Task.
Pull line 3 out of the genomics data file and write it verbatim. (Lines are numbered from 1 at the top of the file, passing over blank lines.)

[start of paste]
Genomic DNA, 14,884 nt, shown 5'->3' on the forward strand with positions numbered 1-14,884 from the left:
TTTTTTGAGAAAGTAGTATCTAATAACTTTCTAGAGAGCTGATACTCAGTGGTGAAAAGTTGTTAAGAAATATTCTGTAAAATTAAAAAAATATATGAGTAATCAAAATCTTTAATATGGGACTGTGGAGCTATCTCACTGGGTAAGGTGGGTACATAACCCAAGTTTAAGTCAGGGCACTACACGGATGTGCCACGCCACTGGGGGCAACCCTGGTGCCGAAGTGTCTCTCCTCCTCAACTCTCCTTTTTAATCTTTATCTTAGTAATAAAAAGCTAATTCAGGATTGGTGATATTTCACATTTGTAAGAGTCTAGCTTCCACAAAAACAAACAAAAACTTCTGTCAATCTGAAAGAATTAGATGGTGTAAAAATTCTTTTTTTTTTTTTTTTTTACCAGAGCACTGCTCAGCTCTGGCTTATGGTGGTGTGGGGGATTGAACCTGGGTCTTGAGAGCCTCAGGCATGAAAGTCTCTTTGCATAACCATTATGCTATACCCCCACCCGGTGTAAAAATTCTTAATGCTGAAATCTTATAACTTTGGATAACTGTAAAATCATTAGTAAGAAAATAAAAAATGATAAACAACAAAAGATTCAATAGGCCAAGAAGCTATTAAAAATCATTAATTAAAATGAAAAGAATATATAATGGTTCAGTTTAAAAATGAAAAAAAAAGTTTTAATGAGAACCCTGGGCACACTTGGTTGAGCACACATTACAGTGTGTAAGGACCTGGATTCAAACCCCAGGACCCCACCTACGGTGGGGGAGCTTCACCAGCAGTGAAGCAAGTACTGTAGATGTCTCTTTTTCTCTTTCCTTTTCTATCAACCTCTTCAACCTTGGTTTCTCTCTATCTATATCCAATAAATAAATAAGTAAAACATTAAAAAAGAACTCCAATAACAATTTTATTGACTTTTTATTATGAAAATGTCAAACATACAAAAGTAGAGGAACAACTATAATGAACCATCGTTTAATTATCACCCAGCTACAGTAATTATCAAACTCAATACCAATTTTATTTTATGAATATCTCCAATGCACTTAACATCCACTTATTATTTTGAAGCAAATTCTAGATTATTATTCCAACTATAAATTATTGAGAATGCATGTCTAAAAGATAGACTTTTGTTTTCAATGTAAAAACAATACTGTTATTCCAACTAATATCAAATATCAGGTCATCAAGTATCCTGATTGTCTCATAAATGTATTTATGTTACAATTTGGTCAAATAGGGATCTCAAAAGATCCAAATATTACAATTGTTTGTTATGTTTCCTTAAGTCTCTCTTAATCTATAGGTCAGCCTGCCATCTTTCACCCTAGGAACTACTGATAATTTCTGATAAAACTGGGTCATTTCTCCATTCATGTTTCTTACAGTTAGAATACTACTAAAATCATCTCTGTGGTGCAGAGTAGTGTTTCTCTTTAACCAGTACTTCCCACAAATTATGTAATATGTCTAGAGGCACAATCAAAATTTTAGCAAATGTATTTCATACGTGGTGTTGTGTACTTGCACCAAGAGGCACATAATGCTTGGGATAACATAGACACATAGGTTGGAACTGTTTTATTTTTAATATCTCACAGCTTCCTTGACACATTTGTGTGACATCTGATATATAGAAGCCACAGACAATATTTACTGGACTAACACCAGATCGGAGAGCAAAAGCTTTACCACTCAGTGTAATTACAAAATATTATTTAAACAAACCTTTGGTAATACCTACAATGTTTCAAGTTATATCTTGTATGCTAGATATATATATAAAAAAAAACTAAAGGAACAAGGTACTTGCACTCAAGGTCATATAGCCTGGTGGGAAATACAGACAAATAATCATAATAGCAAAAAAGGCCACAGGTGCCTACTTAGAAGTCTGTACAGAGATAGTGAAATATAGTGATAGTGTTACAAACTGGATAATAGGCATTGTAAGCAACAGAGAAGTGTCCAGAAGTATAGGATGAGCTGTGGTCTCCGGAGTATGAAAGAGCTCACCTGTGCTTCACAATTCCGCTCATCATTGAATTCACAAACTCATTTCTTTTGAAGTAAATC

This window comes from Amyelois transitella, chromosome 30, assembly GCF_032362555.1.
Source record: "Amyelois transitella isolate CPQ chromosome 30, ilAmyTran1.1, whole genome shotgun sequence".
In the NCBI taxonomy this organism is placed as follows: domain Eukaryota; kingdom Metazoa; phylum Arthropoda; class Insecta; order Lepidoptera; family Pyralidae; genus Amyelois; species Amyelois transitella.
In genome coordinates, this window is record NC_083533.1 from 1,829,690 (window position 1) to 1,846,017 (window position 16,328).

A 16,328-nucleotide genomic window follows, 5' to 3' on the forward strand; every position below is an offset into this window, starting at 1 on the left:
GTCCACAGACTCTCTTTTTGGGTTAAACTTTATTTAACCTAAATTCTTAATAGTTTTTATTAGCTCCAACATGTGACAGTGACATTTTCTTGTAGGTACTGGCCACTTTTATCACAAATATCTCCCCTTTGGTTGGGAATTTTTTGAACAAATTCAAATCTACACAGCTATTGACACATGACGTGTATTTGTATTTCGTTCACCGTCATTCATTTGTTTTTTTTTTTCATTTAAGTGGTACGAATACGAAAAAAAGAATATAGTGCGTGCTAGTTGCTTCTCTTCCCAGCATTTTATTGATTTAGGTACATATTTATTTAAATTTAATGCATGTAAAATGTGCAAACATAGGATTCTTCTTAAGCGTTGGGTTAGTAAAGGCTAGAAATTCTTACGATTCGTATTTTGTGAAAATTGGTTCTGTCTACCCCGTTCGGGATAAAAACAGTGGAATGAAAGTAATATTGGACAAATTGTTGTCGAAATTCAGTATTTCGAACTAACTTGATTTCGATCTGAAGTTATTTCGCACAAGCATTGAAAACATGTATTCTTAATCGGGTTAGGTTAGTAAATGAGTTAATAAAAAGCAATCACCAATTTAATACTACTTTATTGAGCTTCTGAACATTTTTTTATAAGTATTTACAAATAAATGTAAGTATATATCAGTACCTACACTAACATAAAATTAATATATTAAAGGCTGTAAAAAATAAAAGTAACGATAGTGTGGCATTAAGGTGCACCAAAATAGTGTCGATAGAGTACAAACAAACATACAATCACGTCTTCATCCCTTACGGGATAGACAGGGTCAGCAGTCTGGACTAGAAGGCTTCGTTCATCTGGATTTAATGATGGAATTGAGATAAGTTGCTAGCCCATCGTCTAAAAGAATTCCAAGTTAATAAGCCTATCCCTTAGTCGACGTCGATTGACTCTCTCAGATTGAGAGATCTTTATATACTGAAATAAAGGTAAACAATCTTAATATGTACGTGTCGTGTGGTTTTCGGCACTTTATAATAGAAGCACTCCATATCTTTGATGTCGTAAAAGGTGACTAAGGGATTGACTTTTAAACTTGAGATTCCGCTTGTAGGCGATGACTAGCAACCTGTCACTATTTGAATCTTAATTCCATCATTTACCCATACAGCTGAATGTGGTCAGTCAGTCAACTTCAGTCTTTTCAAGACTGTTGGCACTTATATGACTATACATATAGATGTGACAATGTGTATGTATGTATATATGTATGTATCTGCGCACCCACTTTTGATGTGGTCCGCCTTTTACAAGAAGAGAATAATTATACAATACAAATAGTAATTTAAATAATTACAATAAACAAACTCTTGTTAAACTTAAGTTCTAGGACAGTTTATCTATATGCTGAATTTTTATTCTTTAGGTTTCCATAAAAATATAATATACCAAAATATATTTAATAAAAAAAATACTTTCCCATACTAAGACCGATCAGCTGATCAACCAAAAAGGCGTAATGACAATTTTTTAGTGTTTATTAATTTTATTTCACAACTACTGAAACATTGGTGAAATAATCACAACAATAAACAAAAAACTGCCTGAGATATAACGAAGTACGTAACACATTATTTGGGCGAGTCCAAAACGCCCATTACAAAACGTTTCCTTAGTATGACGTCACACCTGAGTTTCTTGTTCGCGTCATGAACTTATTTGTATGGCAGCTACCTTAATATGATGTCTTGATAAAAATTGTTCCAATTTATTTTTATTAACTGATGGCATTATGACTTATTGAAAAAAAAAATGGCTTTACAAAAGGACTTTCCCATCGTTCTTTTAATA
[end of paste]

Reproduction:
This window comes from Amyelois transitella, chromosome 30, assembly GCF_032362555.1.